Again, each to their own, but the current advice is that so long as you introduce iron rich food first you can pretty well do whatever you like. Try for vegetables, fruit and wholegrain cereals followed by some dairy. Dairy by the way only counts if it is milk, yoghurt or cheese. Those 'dairy snacks' in the supermarket don't count. And custard doesn't count either! The only foods you need to hold off on are honey (until 12 months due to botulism risk), milk (as a stand alone drink until 12 months) and any choking hazards (whole grapes, stringy foods like bean shoots, hard nuts or seeds etc) If you have allergies or intolerances you are wary of, please speak to your health care professional as you will have to pay extra attention to a few details.
So what did you do?
With Miss M I spoke to my child health nurse at 5 months (because she was stealing my sandwiches!) and she advised me to start on rice cereal. I did the same with Honey, although by that stage she had already munched on teething rusks, a pizza crust, nibbled on some lemon curd tart and snuck some of my chocolate - shhh! don't tell! So at 5 months the girls had one meal a day of rice cereal. Most people suggest breakfast, but I chose lunch - it suited our routine better and we could be relaxed and take our time with it.  The rice cereal was mixed with either breast milk, formula, cooled boiled water, cows milk or vegetable water. At 6 months we officially introduced them to 'real food' starting with vegetables. With Miss M it was pumpkin first, Honey had sweet potato (that pizza doesn't count, remember ^-^)We started with veges, then fruit and added some meat when they were up to being able to handle minced meat texture. I used the seasons, a rainbow, and store bought food as a 'flavour guide'. I picked one or two readily available commercial baby food combinations and introduced those foods first. I figured that way if we ever got 'stuck' away from home I could always feed them something in confidence it wouldn't have any negative affects. This is such a huge topic, I might come back and do a whole post on it. (Please let me know if you want more of this or not)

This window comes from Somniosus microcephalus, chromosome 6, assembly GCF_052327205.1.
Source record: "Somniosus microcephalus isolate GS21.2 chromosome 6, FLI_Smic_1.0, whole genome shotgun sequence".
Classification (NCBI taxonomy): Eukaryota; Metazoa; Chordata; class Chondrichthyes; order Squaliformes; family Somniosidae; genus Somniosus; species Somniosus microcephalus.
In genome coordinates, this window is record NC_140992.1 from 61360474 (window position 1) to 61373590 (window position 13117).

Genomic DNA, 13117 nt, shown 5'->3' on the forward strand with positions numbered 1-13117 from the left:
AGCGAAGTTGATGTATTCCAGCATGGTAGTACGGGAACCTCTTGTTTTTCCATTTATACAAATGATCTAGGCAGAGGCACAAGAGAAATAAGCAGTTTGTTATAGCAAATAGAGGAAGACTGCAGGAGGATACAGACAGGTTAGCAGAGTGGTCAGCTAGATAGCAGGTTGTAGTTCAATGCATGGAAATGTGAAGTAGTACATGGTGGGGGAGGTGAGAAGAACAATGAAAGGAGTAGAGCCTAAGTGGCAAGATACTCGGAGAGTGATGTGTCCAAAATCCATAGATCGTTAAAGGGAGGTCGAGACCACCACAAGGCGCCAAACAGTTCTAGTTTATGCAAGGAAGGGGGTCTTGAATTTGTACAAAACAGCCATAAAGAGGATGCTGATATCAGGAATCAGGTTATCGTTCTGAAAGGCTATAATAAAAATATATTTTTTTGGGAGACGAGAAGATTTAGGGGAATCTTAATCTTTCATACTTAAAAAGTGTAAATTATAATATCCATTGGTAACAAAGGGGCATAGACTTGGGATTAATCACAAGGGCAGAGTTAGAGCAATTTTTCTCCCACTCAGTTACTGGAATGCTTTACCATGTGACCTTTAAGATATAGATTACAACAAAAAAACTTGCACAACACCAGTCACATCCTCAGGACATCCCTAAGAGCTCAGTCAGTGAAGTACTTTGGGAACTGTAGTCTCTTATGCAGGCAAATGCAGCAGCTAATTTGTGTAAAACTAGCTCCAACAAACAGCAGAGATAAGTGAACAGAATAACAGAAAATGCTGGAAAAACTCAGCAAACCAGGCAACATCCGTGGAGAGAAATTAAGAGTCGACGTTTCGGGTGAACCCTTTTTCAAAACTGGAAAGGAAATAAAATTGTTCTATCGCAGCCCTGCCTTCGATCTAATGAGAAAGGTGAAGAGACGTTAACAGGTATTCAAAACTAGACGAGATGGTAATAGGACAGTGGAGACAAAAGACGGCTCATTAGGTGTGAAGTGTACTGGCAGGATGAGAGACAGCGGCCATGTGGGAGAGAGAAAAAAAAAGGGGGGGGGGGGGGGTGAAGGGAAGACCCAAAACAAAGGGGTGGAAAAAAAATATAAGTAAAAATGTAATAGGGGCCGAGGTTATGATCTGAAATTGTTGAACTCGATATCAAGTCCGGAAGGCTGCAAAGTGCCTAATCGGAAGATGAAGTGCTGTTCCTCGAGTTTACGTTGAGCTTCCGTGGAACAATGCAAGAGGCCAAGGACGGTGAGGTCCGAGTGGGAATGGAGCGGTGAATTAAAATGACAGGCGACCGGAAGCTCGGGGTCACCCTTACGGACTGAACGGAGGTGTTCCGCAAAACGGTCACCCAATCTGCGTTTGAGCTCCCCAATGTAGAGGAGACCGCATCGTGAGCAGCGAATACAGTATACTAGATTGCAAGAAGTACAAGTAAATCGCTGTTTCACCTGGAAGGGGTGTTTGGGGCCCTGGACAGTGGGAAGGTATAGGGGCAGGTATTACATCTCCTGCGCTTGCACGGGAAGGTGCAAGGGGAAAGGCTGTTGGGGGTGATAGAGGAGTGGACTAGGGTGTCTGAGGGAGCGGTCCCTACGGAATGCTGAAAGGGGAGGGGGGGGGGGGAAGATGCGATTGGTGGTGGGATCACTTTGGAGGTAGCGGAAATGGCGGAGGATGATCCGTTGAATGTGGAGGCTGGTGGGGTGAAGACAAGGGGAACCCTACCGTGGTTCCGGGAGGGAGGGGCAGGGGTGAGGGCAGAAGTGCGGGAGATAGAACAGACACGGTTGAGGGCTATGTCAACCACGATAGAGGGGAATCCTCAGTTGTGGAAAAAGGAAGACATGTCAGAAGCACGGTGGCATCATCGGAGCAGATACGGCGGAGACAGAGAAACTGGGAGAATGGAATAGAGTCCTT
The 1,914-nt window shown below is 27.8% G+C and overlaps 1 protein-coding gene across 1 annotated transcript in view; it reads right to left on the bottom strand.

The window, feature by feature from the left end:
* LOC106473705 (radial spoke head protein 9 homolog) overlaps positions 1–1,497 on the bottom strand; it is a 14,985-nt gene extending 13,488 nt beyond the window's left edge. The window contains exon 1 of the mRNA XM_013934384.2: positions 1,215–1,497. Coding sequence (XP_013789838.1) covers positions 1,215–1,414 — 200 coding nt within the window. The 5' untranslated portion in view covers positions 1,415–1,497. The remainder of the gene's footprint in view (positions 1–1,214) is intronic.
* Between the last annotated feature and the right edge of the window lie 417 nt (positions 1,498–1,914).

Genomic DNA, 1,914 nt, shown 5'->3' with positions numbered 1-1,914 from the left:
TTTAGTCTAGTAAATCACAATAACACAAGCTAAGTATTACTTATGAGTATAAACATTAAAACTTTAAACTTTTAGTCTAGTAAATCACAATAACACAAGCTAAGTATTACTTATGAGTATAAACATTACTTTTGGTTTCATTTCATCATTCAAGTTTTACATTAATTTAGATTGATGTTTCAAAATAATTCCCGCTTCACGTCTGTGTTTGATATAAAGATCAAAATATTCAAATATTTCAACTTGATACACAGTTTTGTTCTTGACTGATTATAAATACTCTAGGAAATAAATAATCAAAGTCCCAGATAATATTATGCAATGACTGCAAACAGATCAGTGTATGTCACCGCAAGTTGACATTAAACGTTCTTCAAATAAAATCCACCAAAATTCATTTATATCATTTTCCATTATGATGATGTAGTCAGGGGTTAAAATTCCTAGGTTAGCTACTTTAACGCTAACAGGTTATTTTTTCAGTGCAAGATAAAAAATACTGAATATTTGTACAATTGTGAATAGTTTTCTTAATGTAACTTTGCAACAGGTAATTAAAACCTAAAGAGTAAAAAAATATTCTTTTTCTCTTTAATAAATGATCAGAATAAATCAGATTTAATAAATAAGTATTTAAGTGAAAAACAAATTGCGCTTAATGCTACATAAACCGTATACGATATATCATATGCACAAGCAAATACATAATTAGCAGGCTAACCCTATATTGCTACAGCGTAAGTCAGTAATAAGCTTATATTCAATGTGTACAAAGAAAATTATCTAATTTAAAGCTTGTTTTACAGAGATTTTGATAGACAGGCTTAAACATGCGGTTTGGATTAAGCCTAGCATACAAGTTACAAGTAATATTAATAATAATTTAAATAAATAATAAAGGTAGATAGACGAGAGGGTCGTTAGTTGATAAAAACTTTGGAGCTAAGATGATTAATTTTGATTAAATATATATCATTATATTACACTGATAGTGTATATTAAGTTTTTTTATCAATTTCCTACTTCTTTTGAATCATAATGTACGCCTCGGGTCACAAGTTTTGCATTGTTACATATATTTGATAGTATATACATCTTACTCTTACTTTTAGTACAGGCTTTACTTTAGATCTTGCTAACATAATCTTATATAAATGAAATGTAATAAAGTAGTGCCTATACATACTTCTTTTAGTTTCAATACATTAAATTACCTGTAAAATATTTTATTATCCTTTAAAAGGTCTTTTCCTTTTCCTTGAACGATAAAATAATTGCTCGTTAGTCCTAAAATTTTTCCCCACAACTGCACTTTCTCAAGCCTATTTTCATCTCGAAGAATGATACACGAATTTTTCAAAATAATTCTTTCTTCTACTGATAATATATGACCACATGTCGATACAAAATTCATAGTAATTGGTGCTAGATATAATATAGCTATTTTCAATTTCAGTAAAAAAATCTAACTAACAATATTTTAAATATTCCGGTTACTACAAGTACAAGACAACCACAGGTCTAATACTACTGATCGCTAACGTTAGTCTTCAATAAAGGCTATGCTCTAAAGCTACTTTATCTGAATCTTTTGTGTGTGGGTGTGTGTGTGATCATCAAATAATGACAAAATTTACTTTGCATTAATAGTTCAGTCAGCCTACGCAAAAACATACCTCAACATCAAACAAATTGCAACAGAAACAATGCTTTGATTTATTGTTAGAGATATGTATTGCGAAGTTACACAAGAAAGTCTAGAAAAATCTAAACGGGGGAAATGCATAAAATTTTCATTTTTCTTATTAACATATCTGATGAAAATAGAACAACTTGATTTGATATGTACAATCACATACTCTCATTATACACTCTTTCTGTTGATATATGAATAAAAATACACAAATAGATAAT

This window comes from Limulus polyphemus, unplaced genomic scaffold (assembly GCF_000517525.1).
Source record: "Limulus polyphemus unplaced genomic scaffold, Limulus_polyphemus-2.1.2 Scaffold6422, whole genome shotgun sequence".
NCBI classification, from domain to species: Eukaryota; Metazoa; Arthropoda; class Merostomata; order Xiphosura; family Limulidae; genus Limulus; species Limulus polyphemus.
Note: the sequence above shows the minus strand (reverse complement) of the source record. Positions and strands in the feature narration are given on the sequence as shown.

[EDIT: I found an app! It's free, and it's a start to get you thinking about eating a rainbow. Goodee Rainbow Food Journal Lite]

How much?
How long is a piece of string? Like everybody your baby will have hungry days and not so hungry days. They will have favourite foods and ones they aren't keen on. I know that the advice says that a baby will not over eat (they stop when they are no longer hungry), but I don't think anyone has told my two that! Especially Honey. I can offer her breakfast, say porridge with fruit, thickened with rice cereal. She'll have a good go at it, break for a drink and go again. Once we've done the 'are you done, do you want more' dance with food and water I would normally 'wash' her and her high chair down, pop her on the floor and clear away. Unless of course I'm still eating, in which case I will often give her a crust of my toast, or a few pieces of Little Bellies cereal. *And. She. Eats. Them* Don't tell me she'll stop when she's full - she'll stop when her porridge belly is full and then want what I'm having! That's not supposed to start yet!